The Los Angeles Lakers officially started their rebuild in 2014 when they selected Julius Randle, a 6-foot-9 lefty from the University of Kentucky, with the No. 7 overall pick.
At the time, Randle was the Lakers’ highest draft pick since James Worthy, and while Randle was no “Big Game” while he was in Los Angeles, he was a really fun player to watch develop.
In each of his four seasons with the Lakers — three if you don’t count his 14-minute rookie season — Randle improved his points per game averages, true shooting percentage, effective field goal percentage and his overall box plus-minus.
His final season with the Lakers was the best of his career, and the front office had the power to match any offer for him in the summer, but they didn’t. On the second day of free agency, the Lakers renounced the rights to Randle, making him an unrestricted free agent and effectively ending his time in L.A.
While it was a shock to many Lakers fans who thought Randle might be back if the front office struck out on their two max free agent dreams, Randle told Andy and Brian Kamenetzky of The Athletic that he knew the writing was on the wall for him:
By the time last summer rolled around, were you surprised by the way things ended with the Lakers? That you didn’t end up re-signing?
Nope. Not at all.
Why do you think it ended the way it did?
It was just a situation where we had a whole new GM and front office, pretty much, that came in and wanted to make their mark, and do things that they wanted to do, and do it their way. So I was here before they came, and they had a whole new regime, or whatever, and plans they had their way, of how they wanted to do it. And that’s perfectly fine. I totally understand it. Those guys are having great success, and I’m happy for them. I’m happy for my teammates, and all that type of stuff, but it’s just a situation where I knew it was time to move on.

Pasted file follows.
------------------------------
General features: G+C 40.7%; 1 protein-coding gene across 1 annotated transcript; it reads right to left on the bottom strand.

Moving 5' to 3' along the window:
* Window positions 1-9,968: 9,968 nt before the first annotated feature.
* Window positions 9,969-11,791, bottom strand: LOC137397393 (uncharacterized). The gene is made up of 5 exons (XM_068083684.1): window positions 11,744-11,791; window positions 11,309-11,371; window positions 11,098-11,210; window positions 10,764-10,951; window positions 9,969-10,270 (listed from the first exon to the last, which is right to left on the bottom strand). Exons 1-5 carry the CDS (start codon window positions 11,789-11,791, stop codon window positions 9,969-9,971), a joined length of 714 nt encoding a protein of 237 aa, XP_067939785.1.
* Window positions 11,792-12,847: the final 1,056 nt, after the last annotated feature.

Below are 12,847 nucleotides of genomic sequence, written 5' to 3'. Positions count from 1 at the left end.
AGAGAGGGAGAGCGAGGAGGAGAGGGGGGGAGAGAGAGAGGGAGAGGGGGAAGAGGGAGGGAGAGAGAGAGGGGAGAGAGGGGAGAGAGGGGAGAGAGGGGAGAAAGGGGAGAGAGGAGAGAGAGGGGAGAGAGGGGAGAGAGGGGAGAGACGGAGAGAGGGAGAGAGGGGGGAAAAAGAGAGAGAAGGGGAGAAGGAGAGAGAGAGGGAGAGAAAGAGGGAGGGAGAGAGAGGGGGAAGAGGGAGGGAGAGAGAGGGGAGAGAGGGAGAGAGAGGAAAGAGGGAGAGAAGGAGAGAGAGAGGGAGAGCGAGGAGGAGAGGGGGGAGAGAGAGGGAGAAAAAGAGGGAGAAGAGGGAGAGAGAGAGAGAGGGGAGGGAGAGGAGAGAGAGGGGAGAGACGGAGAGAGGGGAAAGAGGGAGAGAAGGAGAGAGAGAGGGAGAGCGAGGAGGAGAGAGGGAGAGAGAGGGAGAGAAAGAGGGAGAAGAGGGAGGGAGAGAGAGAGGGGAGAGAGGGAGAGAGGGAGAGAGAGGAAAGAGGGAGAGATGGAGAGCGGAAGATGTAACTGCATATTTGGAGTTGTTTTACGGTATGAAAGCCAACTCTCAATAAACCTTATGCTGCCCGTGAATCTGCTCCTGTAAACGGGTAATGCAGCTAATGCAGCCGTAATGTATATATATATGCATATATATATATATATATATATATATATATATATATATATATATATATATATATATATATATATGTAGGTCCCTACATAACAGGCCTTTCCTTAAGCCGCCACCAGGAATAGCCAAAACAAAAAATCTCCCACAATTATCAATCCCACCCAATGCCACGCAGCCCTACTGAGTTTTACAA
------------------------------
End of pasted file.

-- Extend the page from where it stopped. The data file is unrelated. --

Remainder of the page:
Whether or not it’s been deliberate, Lakers president Magic Johnson and general manager Rob Pelinka have erased almost every footprint left by the previous front office regime in their brief time with the organization.
With the exception of Brandon Ingram and Ivica Zubac, every draft pick and free agent signing made by the former front office is no longer with the team. While Ingram seems to have a good standing with his new employers, some believe his days are numbered as well.
It seems Randle was a casualty of that pattern, but he’s doing just fine with his new team.
Through 31 games with the Pelicans, Randle is averaging 19.3 points on 55.3 percent shooting from the field, and he’s making 32.7 percent of his shots from behind the arc. He’s also averaging 9.5 rebounds and 2.7 assists per game while averaging 27.7 minutes per game this season.
Did I mention that he’s only making $9 million this year, the same amount Rajon Rondo is making? I’m not mad, I just think it’s funny!
Randle will make his return to Staples Center on Friday when the Lakers host the New Orleans Pelicans. There’s a chance Randle doesn’t play, as he’s nursing an ankle sprain, but if he does, there’s no reason he shouldn’t get a warm reception from the home crowd.